GADSDEN, Ala.—The leader of the union that represents the remaining 400-plus hourly workers at Goodyear's Gadsden tire manufacturing plant, confirmed May 5 that the union voted in favor of the tire maker's proposal to close the 90-year-old facility.
According to Mickey Ray Williams Jr., president of United Steelworkers Local 12, the May 1 vote to amend the collective bargaining agreement between Goodyear and Local 12 was 375-107 in favor of the proposal to close the plant.
The union vote was required as the 5-year union contract reached in 2017 mandated that the plant remain open through 2022; the vote amended the contract to reflect the early closure.
“Goodyear can confirm that our tentative agreement with the United Steelworkers to close our Gadsden, Ala., tire plant has been approved by the membership of the local union," Goodyear said in a statement. "This move will position Goodyear to more cost effectively produce the premium tires consumers demand and improve the competitiveness of our manufacturing footprint."
The Gadsden plant will "cease operations on May 6," according to the Goodyear statement.
The tire maker confirmed the closure late last month and said it is part of a strategy to strengthen its industry competitiveness by focusing on more profitable segments.
Goodyear offered lump sum payments to employees based on tenure, Williams said.
"We know what hard times it is with the pandemic right now," Williams said April 29. "The consumer tire market is saturated—I don't think anyone is producing anything right now. But Goodyear seized the moment. They took advantage of the pandemic and used it to keep us from going back.
"So Goodyear has left us. We didn't leave them. They left us."
Goodyear disclosed its plans to close the plant in an April 23 8K filing with the Securities and Exchange Commission. The filing stated that Goodyear expects the Gadsden closure to yield $130 million in annual savings in 2021.
In February, Goodyear laid off 105 employees at the plant and cut the daily production "ticket" to between 2,000 and 5,000 tires, down from 17,000 units per day a year ago and from more than 25,000 units per day only several years ago.
The February cuts came after 740 hourly workers at the plant accepted buyouts in December 2019 as part of a realignment by Goodyear of its North American production capacity. Those actions trimmed the work force to just 411 hourly employees (393 protected), down from more than 1,600 a few years ago.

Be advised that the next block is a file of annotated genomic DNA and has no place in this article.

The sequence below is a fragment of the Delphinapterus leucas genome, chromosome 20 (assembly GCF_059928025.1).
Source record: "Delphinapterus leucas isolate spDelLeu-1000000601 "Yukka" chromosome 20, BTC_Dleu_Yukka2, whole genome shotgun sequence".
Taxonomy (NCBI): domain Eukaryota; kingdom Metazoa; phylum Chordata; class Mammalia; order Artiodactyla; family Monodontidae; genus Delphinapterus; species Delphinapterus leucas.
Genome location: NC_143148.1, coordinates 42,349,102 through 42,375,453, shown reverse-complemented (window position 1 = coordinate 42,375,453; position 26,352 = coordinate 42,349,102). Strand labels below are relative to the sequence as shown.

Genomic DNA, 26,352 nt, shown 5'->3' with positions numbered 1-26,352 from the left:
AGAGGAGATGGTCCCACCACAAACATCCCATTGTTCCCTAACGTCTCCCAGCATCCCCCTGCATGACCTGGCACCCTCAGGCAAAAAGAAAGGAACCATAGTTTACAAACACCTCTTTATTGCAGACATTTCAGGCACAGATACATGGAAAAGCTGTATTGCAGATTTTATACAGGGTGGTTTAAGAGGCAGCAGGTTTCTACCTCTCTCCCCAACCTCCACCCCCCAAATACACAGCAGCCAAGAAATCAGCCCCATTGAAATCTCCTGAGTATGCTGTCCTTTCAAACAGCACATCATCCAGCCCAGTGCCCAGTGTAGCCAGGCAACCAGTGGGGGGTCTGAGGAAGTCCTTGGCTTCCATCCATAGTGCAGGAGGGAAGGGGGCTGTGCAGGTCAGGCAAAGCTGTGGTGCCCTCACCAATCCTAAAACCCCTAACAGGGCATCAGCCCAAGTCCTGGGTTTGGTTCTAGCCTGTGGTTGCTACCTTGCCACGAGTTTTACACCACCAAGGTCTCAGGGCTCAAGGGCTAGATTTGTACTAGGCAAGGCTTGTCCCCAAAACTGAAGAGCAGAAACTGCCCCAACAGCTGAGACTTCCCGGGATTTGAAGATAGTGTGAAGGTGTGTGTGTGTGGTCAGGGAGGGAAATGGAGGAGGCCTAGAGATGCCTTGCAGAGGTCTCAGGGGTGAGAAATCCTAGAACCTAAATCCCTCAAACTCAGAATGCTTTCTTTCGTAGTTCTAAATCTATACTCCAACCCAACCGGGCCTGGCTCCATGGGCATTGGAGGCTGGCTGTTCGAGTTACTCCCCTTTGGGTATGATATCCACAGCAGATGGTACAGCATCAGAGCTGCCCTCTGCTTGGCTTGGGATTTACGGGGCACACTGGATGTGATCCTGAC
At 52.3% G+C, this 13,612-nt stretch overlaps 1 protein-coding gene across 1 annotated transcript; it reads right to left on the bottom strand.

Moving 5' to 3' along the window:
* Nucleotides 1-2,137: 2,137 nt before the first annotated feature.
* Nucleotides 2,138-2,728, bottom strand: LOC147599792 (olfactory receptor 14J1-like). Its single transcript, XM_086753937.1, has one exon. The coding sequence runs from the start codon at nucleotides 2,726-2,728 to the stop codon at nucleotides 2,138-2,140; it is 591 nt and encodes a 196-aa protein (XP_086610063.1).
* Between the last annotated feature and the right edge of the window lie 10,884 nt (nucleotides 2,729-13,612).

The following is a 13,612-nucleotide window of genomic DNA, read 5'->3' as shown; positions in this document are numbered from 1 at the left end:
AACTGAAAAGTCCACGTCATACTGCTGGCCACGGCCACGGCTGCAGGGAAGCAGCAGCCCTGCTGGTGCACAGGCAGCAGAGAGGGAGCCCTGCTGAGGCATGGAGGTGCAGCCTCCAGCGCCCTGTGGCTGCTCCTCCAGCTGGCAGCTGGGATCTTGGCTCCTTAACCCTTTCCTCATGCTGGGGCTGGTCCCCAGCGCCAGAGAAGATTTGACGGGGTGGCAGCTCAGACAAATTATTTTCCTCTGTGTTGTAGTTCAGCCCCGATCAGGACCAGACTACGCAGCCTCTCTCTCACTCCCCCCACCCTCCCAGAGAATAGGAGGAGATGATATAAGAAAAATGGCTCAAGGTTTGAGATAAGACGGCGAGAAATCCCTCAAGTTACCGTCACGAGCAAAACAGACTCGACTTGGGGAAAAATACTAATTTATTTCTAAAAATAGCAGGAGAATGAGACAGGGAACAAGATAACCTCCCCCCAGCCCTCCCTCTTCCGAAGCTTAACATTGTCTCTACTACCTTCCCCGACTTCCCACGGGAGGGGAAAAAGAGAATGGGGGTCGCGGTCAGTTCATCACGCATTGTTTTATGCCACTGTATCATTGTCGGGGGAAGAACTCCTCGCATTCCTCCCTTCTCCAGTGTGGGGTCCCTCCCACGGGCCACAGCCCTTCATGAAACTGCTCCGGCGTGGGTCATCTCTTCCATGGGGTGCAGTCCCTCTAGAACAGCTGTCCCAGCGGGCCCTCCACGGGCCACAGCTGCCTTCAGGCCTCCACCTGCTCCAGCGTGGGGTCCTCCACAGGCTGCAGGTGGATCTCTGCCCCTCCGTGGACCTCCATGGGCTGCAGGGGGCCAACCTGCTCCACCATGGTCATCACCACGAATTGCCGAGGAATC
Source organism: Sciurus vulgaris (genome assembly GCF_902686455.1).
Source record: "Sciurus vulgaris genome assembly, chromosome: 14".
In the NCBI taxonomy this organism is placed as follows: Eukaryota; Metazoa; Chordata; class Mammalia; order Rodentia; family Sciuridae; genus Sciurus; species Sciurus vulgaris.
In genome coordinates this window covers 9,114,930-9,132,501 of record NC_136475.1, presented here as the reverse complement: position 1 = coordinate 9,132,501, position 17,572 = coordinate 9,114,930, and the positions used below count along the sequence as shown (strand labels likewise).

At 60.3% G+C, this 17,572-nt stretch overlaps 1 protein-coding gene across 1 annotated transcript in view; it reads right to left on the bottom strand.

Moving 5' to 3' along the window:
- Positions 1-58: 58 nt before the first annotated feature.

The Gadsden plant, which produced the Assurance passenger tire for cars and light trucks, is one of five unionized factories that Goodyear operates in the U.S., along with Akron; Topeka, Kan.; Danville, Va.; and Fayetteville, N.C.
Williams said workers will have the opportunity to take jobs at those plants, whether they do it "by preference" or "by priority," the latter of which means a worker gets their choice.
"This is just really hard to put into words," Williams said. "Goodyear has been around Gadsden since 1929. My father, he retired from there. I hate to see anything go down this road. In 1999, we went down this road to an extent, but we were saved by the Firestone rollover. Some stuff was brought to light in Akron. They gave us another shot and we got another 20 years out of the plant.
"But it's still not enough. There's no proposal, no buyouts, nothing else that is worth the jobs we had inside that plant."
Goodyear estimates it will incur pre-tax charges of about $280 million to $295 million, according to a previous report in Tire Business, a sister publication to RPN. Of that, approximately $170 million to $180 million is expected to be cash charges, primarily for severance and other associate-related costs of about $55 million and $40 million, respectively.
Other closure costs should fall between $75 million and $85 million, Goodyear said in the filing.